Last updated January 17, 2018 at 8:51 am
The Check Up is a weekly feature highlighting some of the best, most fascinating, most important, or simply unmissable health, medical, and human stories from around the web.
Raw water for cooked people
Let’s kick off 2018 with the story people have loved to hate – the raw water craze currently underway in the United States. Be careful you don’t roll your eyes too hard, you might hurt your neck. Basically, people with more money than sense are drinking untreated water from sources like natural springs. And they’re spending $10 a litre! There’s a reason we treat what we drink in the first place – water from the environment is most likely teeming with bacteria, parasites, and other nasty microorganisms. One of the most incredible things about living in a developed nation is that safe, clean water just comes out of our walls! Our WALLS! WHAT A TIME TO BE ALIVE!
Hot sauce in my bag, swag
I’m already on board – if it’s good enough for Beyonce and Hillary Clinton, it’s good enough for this bogan. Hot sauce on everything! And scientists agree that chili peppers (and by extension, chili sauce) are super good for you. Spicy food has been linked to lower mortality and to slower cancer development – all thanks to the compound capsaicin. They are still figuring out exactly how it works, but the evidence suggests that capsaicin actually breaks up cancer cells!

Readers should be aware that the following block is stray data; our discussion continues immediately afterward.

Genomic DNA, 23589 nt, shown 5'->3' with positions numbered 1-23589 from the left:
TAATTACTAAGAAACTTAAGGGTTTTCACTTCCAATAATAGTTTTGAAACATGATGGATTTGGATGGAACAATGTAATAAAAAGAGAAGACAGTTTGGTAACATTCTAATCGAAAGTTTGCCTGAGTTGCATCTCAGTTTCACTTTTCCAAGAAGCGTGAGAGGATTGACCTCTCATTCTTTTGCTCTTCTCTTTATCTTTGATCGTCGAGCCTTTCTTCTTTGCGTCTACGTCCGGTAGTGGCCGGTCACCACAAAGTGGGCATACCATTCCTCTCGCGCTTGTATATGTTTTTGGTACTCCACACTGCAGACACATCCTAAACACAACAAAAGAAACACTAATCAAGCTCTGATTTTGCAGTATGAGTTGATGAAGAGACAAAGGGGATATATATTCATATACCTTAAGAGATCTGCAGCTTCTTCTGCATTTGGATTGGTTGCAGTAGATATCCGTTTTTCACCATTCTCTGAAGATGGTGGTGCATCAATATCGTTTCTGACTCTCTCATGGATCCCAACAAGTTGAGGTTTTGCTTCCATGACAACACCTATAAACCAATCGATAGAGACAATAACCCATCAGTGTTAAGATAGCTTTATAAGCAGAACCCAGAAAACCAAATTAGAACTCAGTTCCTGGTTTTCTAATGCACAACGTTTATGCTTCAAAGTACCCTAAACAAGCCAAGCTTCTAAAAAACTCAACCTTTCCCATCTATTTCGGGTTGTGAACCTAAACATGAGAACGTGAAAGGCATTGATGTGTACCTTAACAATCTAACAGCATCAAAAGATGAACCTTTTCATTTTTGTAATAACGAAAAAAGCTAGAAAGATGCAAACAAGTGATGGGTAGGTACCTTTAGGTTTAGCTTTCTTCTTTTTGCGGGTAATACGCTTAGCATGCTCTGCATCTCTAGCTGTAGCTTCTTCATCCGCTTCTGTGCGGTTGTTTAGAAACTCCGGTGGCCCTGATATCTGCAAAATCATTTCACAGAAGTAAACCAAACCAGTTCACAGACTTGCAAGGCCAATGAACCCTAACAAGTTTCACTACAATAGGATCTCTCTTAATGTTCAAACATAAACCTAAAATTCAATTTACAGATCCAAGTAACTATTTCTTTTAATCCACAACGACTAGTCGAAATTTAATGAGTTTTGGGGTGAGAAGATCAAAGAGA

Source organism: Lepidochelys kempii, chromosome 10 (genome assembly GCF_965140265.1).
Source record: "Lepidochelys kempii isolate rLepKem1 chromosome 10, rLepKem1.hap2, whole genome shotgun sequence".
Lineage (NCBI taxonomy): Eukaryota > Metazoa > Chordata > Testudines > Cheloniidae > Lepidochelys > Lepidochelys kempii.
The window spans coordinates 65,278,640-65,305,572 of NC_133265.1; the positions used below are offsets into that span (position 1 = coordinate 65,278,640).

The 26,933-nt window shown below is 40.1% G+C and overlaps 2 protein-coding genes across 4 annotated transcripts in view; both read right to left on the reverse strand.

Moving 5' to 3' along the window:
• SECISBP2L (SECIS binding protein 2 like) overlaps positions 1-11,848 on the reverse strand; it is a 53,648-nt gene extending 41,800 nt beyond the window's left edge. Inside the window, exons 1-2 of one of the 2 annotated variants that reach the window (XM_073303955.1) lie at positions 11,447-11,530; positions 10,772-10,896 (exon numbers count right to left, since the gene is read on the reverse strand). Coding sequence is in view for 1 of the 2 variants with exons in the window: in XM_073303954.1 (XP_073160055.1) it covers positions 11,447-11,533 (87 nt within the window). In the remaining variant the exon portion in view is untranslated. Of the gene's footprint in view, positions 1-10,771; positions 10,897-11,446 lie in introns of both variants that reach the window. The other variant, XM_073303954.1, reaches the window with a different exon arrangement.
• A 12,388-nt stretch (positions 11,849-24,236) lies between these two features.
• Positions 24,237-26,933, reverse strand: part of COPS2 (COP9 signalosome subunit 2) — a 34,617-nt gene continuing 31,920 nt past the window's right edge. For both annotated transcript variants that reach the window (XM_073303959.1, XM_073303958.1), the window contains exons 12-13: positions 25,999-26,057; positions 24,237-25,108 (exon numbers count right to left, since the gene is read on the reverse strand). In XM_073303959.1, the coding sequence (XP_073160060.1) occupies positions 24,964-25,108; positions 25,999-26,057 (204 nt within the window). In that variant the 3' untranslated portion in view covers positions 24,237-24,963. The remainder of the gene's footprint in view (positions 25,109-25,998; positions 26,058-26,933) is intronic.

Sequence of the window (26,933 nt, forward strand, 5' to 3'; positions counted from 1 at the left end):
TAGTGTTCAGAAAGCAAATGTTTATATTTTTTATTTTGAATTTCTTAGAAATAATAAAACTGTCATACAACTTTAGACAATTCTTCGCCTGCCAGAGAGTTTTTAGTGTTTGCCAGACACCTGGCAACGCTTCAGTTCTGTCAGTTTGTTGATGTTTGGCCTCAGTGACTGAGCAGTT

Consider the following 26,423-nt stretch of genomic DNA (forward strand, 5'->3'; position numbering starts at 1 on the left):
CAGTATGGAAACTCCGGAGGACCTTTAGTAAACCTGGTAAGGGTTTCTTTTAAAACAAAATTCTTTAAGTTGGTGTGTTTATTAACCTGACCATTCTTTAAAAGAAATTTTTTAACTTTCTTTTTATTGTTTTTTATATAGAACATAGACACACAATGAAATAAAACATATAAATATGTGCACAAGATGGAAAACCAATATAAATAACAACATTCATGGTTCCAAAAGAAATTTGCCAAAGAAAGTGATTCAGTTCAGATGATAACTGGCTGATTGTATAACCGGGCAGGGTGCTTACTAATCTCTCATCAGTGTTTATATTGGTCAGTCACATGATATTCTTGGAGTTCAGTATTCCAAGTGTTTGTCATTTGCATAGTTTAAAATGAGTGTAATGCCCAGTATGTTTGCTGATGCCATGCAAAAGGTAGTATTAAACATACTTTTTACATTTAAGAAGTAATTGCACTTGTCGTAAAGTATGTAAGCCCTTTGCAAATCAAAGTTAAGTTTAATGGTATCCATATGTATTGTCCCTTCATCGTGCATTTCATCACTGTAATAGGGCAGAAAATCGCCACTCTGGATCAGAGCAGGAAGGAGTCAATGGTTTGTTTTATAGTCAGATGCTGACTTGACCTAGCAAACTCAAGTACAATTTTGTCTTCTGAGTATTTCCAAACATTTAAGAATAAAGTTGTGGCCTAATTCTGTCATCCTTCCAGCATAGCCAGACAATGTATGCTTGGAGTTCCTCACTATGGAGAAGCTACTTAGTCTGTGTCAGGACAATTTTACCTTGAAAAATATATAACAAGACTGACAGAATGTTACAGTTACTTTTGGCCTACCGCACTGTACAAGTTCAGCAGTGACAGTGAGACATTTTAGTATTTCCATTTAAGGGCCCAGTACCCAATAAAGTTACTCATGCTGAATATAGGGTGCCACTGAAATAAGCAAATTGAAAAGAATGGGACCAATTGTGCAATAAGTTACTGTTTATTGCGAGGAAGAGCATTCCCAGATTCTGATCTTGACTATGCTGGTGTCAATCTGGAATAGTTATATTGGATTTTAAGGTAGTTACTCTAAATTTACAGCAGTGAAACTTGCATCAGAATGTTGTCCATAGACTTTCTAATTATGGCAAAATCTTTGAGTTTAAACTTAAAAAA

PTSD and making the best of things
It seems weird to say, which this article acknowledges immediately, but there could be a benefit to experiencing post-traumatic stress disorder. It’s obviously extremely complicated, but it has to do with how the event that causes PTSD creates a division in the life of the sufferer. With hard, active work, researchers think it’s possible this is an opportunity for betterment – both physiologically and psychologically.
Bottoms up for gut health
Before too long, when you need a snapshot of your gut health – like the health of your microbiome and your rate of digestion – all you’ll need to do is swallow a sensor. It’ll pass through your gut, measuring levels of carbon dioxide, oxygen, and hydrogen, send that data to a mobile app, and pass right through. Not only will this make investigating health concerns like colon cancer and gastrointestinal disorders easier and less invasive, but it offers scientists new research opportunities
And finally, a quick demo of an exoskeleton used by factory workers. FYI It’s not too late to get me a Christmas present.